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Frequently asked questions

Finding Partners

Q: How do I find the right research partner?

A: Doing collaborative research is a time-consuming, new way of doing research. Whatever your past experience has been with research, CRCs require a new way of thinking, acting, and talking. The decision of who your research partner will be is probably one of the most important decisions you will make. Take your time, ask around, and interview people you might be interested in working with. For more help, review "Finding a Partner" or call the CBCRP office at (888) 313-2277 for referrals.

Q: How do I know who is interested in the same topic I am?

A: Unfortunately, there is no central database of researchers and communities who are interested in collaboration and what their topics of interest are. The best way to proceed is to begin making calls to individuals you know, let them know what you are interested in, and ask if they know of anyone who is interested in similar work.

Q: Can we submit our request for funding without identifying a partner?

A: To submit a full application, both members of the team MUST be identified.

Q: Can we have more than one community member on the team?

A: Yes! Some previously-funded CRC teams have found that having multiple community members on the research team is helpful for spreading the workload and keeping the power balanced with the traditional researcher. For the purposes of the application, however, one person must be identified as the Community Co-Principal Investigator.

Q: Can we have more than one researcher on the research team?

A: Yes! Research often requires a multi-disciplinary approach; when choosing your team you should pay particular attention to whether you need researchers with quantitative or qualitative experience, a methodologist or statistician, or an epidemiologist or behavioral scientist. Again, one person must be identified as the experienced scientific Research Co-Principal Investigator.

Q: Can we split up the work so that the community does only the community outreach part and the researcher designs and conducts the research?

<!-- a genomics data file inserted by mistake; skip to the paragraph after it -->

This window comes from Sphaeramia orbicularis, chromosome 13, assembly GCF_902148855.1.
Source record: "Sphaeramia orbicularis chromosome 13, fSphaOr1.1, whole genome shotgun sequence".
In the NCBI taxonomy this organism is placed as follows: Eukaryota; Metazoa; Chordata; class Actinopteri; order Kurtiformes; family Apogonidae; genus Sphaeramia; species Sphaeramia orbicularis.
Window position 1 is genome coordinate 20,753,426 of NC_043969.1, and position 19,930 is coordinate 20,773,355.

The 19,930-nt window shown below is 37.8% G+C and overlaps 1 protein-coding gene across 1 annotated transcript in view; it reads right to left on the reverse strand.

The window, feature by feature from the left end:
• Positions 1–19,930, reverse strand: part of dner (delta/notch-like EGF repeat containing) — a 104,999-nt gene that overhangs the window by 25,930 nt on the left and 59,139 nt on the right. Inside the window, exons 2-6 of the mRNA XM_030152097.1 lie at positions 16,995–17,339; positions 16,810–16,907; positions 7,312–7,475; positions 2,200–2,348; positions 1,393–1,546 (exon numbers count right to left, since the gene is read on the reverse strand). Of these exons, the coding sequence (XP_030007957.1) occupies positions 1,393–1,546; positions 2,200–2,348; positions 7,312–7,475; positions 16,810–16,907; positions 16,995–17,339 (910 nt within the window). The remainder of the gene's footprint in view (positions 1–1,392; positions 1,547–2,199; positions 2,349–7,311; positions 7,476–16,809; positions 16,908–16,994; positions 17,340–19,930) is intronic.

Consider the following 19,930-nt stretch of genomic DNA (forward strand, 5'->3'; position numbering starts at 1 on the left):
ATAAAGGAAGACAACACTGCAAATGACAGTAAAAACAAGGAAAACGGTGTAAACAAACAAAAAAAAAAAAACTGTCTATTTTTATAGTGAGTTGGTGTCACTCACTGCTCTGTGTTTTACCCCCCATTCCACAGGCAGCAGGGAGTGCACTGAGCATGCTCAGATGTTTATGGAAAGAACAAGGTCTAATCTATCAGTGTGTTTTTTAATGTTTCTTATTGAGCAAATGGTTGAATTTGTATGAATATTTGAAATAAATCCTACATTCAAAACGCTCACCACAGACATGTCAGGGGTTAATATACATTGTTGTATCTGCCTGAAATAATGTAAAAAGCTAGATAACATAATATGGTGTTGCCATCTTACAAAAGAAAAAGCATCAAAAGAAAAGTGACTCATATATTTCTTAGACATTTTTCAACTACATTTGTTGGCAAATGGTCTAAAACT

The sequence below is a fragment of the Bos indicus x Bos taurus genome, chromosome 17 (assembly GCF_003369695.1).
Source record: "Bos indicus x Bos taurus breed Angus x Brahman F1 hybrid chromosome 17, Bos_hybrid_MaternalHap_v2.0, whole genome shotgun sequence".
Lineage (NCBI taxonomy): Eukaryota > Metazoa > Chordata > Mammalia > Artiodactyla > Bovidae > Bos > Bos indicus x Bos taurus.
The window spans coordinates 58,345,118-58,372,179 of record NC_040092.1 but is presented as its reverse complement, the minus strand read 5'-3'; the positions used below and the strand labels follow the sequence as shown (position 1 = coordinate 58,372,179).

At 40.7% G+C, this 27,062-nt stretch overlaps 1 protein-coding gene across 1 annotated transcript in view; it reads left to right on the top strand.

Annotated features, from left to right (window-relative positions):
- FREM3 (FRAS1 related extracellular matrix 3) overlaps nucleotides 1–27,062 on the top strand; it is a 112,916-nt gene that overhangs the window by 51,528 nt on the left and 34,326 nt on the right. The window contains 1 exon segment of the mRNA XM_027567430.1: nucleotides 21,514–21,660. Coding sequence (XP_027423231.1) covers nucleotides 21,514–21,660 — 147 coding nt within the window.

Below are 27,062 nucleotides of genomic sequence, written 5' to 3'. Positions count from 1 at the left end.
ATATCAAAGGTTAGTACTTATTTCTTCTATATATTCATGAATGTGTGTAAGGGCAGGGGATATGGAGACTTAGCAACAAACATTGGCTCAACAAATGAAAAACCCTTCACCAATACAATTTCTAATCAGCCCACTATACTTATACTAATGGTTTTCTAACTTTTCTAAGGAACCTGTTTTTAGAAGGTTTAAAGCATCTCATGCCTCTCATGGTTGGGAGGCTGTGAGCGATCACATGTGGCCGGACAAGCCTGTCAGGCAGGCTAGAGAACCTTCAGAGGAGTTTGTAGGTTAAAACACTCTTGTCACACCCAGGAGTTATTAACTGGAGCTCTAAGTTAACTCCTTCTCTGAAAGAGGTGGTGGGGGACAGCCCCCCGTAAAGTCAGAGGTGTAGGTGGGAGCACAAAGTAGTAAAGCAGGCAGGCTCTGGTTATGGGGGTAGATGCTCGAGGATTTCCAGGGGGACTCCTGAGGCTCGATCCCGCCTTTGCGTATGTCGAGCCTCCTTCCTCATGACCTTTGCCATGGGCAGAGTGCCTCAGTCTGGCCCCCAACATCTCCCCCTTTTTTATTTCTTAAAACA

A: Technically you can. Remember though, the CRC Award is meant for an equal partnership between the community and traditional researchers. The partnership works together to identify the research question, develop the research plan, carry out the research, interpret the results, and disseminate information to the community. If you are planning on "splitting the work" between the two partners, then you do not reflect the intention of the awards and may receive lower scores on the review. This kind of split in the beginning of the partnership, however, may lend itself to allowing participants to avoid setting up a structure for deciding how difficult issues, such as how disputes about research design, budget allocation, presentation of results, and so on, are to be resolved.


Q: Does the community-partner have to be incorporated or a 501(c) 3?

A: No. Ad-hoc community groups are welcome to apply. This does affect two aspects of the application. First, it's important that the community-partner represents the community of interest for the research. If you are submitting an application as an ad-hoc community group, you should pay particular attention in your application to how you are going to ensure broad community interest, support, and input. Second, for purposes of allocating the actual funding, both research partners are eligible to receive the full award (be the fiscal sponsor and then dispense via subcontract or consultant agreements the appropriate amount to their partner) or the check can be split and the appropriate amount sent to each partner directly from the CBCRP. However, if you are not incorporated you would not be able to be the fiscal sponsor of the project or have funds disseminated directly to you by the CBCRP.